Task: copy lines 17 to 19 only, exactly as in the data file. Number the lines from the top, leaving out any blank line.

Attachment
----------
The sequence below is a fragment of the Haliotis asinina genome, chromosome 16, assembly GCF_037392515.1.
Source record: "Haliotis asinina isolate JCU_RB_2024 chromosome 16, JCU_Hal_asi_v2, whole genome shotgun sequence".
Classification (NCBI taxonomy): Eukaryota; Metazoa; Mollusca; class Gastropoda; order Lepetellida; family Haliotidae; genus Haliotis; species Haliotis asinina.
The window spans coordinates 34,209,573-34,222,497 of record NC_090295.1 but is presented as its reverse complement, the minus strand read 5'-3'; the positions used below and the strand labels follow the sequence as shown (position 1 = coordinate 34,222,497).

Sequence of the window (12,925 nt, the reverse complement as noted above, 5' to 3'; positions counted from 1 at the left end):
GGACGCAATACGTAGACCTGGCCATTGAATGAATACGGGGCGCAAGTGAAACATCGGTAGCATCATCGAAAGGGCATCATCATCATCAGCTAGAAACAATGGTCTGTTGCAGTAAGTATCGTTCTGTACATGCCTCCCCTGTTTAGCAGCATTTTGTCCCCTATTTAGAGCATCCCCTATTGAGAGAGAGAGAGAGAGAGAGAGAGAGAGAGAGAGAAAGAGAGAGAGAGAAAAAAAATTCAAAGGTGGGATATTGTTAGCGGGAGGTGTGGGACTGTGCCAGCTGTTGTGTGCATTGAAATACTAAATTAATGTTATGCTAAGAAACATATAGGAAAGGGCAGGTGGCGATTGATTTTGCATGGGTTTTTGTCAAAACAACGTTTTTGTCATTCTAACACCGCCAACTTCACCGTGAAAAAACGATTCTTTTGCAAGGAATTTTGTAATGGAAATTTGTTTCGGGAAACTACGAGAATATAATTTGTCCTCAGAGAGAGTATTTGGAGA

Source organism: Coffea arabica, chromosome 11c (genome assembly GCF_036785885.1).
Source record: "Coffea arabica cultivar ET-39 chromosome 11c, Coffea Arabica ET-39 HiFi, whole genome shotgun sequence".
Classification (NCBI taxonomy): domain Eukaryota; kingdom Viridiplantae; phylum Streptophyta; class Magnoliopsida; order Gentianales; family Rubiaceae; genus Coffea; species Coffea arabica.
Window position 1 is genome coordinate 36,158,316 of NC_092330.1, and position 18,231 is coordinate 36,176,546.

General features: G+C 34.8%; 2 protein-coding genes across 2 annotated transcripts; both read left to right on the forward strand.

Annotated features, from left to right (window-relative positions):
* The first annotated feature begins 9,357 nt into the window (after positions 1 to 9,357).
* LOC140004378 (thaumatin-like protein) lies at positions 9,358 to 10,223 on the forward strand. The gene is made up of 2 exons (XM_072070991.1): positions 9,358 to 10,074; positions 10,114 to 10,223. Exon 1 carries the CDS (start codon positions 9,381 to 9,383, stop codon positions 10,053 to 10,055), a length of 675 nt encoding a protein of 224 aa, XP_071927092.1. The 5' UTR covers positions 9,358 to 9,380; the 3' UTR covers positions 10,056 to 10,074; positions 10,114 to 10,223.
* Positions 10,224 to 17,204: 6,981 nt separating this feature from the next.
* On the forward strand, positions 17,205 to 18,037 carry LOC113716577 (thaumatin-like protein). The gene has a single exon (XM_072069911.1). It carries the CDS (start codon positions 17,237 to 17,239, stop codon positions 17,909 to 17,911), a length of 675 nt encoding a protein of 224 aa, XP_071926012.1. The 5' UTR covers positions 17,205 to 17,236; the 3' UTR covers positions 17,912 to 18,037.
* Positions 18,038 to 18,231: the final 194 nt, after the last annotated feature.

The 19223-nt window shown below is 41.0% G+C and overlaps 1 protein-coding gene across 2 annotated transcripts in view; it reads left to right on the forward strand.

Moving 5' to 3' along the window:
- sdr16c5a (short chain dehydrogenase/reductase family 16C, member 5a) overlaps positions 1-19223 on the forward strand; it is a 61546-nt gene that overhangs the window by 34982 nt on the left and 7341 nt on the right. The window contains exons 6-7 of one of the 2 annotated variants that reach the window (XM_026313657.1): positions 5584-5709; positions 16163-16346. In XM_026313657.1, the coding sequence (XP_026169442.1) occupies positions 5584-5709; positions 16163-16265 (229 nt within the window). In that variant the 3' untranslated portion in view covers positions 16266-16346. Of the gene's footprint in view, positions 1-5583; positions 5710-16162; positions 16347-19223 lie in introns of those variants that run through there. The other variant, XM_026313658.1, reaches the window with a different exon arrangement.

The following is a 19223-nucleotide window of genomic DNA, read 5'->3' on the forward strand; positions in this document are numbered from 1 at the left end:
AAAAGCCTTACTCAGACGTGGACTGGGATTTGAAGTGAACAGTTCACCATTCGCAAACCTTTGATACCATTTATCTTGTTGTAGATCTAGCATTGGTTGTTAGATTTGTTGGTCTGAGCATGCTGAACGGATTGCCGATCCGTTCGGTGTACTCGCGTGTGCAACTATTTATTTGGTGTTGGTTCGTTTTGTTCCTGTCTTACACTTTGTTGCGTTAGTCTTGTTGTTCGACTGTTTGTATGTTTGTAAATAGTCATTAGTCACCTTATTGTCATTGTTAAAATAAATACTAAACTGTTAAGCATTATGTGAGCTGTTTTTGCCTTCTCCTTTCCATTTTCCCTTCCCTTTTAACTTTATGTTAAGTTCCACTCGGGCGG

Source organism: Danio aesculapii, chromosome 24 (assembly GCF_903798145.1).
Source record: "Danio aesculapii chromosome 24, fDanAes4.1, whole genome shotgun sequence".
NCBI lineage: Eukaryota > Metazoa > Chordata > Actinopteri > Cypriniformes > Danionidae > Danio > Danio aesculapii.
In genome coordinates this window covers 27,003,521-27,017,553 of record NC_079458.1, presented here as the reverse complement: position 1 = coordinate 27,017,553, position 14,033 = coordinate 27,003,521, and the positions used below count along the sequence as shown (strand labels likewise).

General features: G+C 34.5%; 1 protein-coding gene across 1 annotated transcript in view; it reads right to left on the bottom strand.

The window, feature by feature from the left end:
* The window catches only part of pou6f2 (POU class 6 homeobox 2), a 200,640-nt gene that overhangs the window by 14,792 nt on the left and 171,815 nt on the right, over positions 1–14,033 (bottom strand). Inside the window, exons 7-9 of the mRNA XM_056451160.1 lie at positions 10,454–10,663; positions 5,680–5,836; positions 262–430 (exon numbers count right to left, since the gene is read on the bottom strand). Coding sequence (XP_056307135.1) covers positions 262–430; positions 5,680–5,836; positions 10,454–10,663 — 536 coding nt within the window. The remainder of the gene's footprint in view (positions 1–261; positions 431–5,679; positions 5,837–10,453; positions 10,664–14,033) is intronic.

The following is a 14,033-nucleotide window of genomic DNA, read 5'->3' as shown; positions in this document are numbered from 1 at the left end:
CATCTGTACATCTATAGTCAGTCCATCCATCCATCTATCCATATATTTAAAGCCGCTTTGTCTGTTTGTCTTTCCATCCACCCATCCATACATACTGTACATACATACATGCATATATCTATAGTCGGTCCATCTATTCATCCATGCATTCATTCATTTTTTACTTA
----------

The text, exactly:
* Positions 18,038 to 18,231: the final 194 nt, after the last annotated feature.

The 19223-nt window shown below is 41.0% G+C and overlaps 1 protein-coding gene across 2 annotated transcripts in view; it reads left to right on the forward strand.

Moving 5' to 3' along the window: